DENVER -- Pope John Paul II made his first public reference here yesterday to the problem of sexual abuse of children by priests, saying that "every human means for responding to this evil must be implemented."
He told an invited audience of 18,000 at the McNichols Sports Arena, "At a time when all institutions are suspect, the church herself has not escaped reproach."
Noting that he had already written to the bishops of the United States about the "suffering and scandal caused by the sins of some ministers of the altar," the pope said that this tragedy demands "ardent, humble, confident prayer."
His grim comments came on a day when, in a variety of ways, he maintained his intense popularity with youthful Roman Catholics from 73 nations.
If their views of the world's problems were as volatile as Colorado's weather and as varied as their races, languages, economic levels, music, colorful headgear, T-shirts and banners, the elderly pope's advice to them remained as firm and enduring as the rock of Peter he is supposed to represent.
And the 186,000 World Youth Day pilgrims -- at least the most demonstrative among them -- appeared to like it that way.
They included nearly 500 from the Archdiocese of Baltimore who worshiped, sang, lighted candles, hiked and rested on blankets -- whether on the ground or the expanses of carpeted public spaces indoors, such as the huge Colorado Convention Center -- in solidarity with the visiting pope.
The scattered sites of their prayers, singing and discussions yesterday included Denver's Gothic-style cathedral, the wide, monumental Civic Center Park downtown -- renamed Celebration Plaza for last week's religious observances -- and muddy, rocky Cherry Creek State Park, 15 miles south of here.
About 60,000 pilgrims with flags, backpacks and water bottles -- about three times the number planned for -- hiked to Cherry Creek State Park, joined by more than that number in buses for last night's candlelight vigil with the pope.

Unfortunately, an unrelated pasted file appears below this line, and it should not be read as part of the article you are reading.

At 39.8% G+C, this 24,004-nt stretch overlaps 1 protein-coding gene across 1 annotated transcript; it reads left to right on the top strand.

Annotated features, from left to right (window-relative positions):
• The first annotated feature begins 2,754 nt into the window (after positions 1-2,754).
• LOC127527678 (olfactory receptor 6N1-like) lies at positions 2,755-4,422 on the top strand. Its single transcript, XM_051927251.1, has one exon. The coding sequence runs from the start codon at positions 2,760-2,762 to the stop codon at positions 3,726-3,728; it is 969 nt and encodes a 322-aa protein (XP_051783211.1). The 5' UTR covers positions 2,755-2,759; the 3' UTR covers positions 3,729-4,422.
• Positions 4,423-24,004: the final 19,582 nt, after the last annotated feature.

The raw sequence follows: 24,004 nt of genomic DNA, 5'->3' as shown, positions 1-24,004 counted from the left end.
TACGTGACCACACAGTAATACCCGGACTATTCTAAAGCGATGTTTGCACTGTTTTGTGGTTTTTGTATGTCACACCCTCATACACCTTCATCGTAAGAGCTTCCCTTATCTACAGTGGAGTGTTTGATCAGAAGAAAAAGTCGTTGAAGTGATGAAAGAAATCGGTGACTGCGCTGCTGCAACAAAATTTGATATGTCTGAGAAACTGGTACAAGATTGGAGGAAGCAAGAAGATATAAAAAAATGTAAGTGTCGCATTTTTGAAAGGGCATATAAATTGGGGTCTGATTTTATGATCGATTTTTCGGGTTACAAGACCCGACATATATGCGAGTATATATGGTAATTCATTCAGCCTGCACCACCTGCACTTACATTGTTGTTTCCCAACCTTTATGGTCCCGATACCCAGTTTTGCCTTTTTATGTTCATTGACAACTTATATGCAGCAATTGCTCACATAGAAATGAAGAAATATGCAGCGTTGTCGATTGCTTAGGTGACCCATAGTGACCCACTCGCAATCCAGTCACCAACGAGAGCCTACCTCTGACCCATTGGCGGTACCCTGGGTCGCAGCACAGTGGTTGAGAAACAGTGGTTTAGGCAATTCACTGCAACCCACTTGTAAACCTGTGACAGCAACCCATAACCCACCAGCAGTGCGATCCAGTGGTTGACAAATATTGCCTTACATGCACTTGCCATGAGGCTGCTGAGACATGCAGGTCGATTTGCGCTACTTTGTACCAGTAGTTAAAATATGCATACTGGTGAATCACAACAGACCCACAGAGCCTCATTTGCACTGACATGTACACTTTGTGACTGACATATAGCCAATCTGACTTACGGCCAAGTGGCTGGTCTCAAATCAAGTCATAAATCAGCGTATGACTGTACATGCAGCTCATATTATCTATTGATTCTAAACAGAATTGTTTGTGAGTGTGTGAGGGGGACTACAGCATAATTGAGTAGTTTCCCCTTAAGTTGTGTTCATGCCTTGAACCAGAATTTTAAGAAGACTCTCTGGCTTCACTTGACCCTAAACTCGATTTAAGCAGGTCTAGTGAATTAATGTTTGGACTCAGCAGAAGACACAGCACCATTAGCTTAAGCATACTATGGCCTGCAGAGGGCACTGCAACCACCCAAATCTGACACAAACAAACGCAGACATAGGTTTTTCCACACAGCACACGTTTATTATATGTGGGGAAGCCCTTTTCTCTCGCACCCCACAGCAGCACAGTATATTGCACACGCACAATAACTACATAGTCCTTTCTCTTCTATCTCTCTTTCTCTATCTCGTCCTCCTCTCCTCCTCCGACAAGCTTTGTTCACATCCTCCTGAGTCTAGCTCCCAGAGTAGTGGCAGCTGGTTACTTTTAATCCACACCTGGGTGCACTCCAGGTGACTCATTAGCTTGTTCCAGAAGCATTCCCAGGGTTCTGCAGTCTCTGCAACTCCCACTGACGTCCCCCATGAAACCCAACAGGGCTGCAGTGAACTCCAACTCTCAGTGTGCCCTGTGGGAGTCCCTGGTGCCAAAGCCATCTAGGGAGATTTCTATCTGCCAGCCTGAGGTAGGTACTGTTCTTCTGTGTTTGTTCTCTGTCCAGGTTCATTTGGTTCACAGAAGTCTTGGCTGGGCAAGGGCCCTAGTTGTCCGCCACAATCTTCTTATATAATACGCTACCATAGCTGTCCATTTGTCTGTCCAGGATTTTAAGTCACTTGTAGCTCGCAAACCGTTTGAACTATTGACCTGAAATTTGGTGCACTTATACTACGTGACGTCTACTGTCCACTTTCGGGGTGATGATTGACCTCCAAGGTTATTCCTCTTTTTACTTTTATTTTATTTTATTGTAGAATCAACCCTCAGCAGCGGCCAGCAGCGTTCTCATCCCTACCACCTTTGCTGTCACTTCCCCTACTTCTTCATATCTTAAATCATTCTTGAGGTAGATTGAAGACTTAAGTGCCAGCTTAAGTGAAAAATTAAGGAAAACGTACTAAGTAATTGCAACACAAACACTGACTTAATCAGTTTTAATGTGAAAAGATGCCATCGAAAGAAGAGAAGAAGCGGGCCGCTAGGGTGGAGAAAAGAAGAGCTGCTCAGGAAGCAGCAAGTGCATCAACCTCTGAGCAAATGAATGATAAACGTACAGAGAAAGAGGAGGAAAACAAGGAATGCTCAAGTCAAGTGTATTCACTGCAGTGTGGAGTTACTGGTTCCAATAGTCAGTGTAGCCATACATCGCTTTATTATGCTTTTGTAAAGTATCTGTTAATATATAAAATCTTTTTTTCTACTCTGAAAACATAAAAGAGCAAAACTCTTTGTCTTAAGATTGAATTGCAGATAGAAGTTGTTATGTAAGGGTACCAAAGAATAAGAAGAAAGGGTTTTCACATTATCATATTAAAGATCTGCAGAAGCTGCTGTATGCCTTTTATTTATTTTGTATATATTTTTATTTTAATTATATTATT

The state park is where this morning's culminating celebration of the papal visit, the biennial World Youth Day Mass, is expected to draw 500,000 Catholics and the curious of other faiths from Denver and surrounding communities.
'The new evangelization'
At yesterday morning's worship in the cathedral, the pope was joined by rows of cardinals, archbishops and bishops robed in white.
As he presided, he was flanked by two of them, Vatican Cardinal Eduardo Pironio and the Baltimore-born archbishop of Denver, J. Francis Stafford.
Also present near the altar was Baltimore Archbishop William H. Keeler, the elected head of the U.S. hierarchy.
The pope's audience included about 300 student leaders from around the world -- 20 were from the United States -- and other invited guests whose garb ranged from their Sunday best to hiking shorts.
Noting with approval in his heavily accented English the music that has become the international language of the Denver gathering, the pope said, "So many different tongues ring out in praise of God."
He then delivered the core of his message to his diverse, often disputatious church of 1 billion souls, "Out of all the diversity of the young people gathered here -- diversity of origin, race and language -- the spirit of truth will create the deep and abiding unity of commitment to the new evangelization, in which the defense of human life, the promotion of human rights and the fostering of a civilization of love are urgent tasks."
The pope presided -- as he has at all public events since his arrival here Thursday -- under the watchful eyes of the Secret Service.
After all, he is, in addition to being a spiritual celebrity, the head of the tiny Vatican state.
His homily was answered by a burst of applause.
After the Mass, the long line of student representatives from around the world filed up to the pope, knelt and kissed his ring, whispered in his ear, embraced him and, in at least one case, kissed him on both cheeks.
They received from the smiling churchman a blessing, a pat on the shoulder or head, and a boxed rosary as his gift.
The background music was a syncopated singing -- to the accompaniment of hand-clapping -- of "We are one body, one body in Christ," repeated over and over. It is the theme song of World Youth Day '93.
Admiration for Pope John Paul seemed universal throughout yesterday in the international crowds of Catholic teen-agers and young adults, even when they demurred at certain details of his uncompromising, traditionalist spiritual guidance.
Typical was Brandi Adams, 17, of the Sacred Heart Parish in Glyndon, Baltimore County. She said she was one of only 10 Americans selected -- she didn't know how or why -- to be part of the "exchanging of the sign of peace," an embrace, with the pope during last night's vigil at Cherry Creek park.
Calling the response of teen-agers to the pope's presence "incredible," she said: "He is truly inspiring. He comes across as one of the most powerful, caring, most wonderful people in the world."